- Allowing visitors in on an appointment-only basis to ensure residents can be seen in designated places and avoid lots of movement around the care home
- Encouraging relatives to use ‘video chats’ with residents with any communal iPad or other technology in care homes, at times pre-arranged with staff
- Asking family and friends not to visit residents if they are unwell in any way, including, coughs, colds, headaches or other illness
- Changing main door keycodes to number only known by staff, to stop people coming in accidentally without letting the care home know in advance
- Asking visitors to wash hands on arrival and when they leave
- Stopping all non-essential appointments to the home, meaning for example, GPs may only do virtual consultations with residents
- Reducing any usual ‘tactile’ contact such as hugs, by staff with residents to, ‘distance touch’ and reassuring words and kindness
- Not serving tea or coffee to visitors and/or stopping visitors from using communal kitchens, to avoid potential ‘droplet’ cross infection
- Stopping external group trips out of the home and stopping entertainers going into homes
19th March 2020
West Berkshire Council launch a Community Support Hub to help community groups, vulnerable people and to coordinate and support the community response to Covid-19
A number of organisations, including Healthwatch West Berkshire, have come together to offer help and support to residents of West Berkshire during the ongoing coronavirus pandemic.
Read more by clicking the image below.
Care Homes to be closed to all but essential visitors
Great West Hospital asking everyone to do their part to help reduce the risk of spreading COVID-19
Newbury College Coronavirus update
“Following the government announcement, we will be moving to online delivery for all courses, wherever possible. We will be contacting students and families to discuss arrangements.” More details below.
18th March 2020
Boris Johnson has announced plans to close all schools in the UK to halt the spread of the coronavirus.
Schools will be shut until further notice for all pupils except children of key workers and the most vulnerable.
Here is everything we know about the shut-down.
When will schools close?
Schools, sixth-forms and colleges across the UK close after the final bell on Friday, March 20. Schools in Northern Ireland are already closed.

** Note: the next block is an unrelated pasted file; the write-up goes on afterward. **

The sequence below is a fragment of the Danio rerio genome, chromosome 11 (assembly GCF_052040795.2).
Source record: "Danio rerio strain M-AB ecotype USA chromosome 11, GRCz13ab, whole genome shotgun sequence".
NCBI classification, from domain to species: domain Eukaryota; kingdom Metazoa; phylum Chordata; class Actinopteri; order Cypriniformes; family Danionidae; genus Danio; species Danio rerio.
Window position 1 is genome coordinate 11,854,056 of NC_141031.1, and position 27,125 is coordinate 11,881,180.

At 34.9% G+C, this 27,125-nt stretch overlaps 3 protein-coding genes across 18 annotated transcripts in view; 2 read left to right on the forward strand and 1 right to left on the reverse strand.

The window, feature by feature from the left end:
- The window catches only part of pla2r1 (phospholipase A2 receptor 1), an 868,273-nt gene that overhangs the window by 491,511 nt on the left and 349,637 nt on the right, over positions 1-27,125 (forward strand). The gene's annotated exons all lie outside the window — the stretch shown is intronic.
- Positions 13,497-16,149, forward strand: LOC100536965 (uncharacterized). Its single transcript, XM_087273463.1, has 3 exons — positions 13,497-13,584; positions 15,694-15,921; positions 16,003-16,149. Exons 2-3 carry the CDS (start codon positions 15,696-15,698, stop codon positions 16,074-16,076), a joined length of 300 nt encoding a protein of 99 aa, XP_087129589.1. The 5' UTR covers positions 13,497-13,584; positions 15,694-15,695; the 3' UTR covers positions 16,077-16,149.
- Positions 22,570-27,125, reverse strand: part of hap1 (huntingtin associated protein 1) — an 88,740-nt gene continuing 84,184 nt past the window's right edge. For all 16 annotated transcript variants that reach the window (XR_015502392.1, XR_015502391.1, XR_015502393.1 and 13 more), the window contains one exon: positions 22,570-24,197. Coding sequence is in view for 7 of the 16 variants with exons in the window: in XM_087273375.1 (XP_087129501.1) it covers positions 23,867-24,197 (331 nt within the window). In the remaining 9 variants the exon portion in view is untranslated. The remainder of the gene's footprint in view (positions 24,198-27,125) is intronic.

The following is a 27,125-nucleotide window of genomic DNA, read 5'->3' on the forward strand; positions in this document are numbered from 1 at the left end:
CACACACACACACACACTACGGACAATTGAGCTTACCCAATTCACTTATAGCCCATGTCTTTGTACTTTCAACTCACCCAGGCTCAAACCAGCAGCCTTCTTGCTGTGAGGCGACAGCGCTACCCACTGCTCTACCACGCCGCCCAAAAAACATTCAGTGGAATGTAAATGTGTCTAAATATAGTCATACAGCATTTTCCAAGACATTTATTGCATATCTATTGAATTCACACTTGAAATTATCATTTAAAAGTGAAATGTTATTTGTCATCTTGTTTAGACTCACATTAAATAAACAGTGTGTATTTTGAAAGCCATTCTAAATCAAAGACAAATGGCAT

How long will they be shut?
Schools will be closed until further notice. At the moment, there is no indication from the Government when the school term might resume.
Will nurseries be open?
No. The same advice applies to nurseries.
Oxford University Hospitals on suspending all elective operations
In line with well-established plans, every hospital in England has been asked to suspend all elective (non-urgent) operations.
As the Chief Medical Officer for England has stated, NHS services nationally are likely to come under intense pressure as COVID-19 (coronavirus) spreads.
Therefore, in line with well-established plans for situations like this, every hospital in England has been asked to suspend all elective (non-urgent) operations from 15 April 2020 for at least three months, with some other procedures likely to be rescheduled before then.
At Oxford University Hospitals we will be:
- postponing all routine outpatient appointments for adults and children on all of our hospital sites – but we are exploring the possibility of ‘virtual clinics‘ and telephone consultations for outpatients
- also postponing all routine inpatient elective surgery for adults and children on all of our hospital sites
- maintaining as normal at present urgent and emergency cases and cancer treatments
More info HERE
Keith Ridge – Chief Pharmaceutical Officer on Pharmacy guidance
“Do not go into a pharmacy if you or someone you live with has coronavirus symptoms (high temperature and / or a new continuous cough). Ask someone else to collect your medicines for you, or order online.”
NHS advise people to take paracetamol to treat symptoms
Various information is circulating on social media about which medicines to use to help treat the symptoms of coronavirus.
NHS advice: take paracetamol to treat the symptoms of coronavirus, unless your doctor has told you it’s not suitable for you.
17th March 2020
New guidance has been published on what you need to do to protect yourself, protect others, and protect the NHS.
This guidance is for everyone. It advises on social distancing measures we should all be taking to reduce social interaction between people in order to reduce the transmission of coronavirus (COVID-19). It is intended for use in situations where people are living in their own homes, with or without additional support from friends, family and carers.
17/03/2020 – Please take a few minutes to read this important advice, by clicking here.
Royal Berkshire Hospital change number of visitors allowed onto wards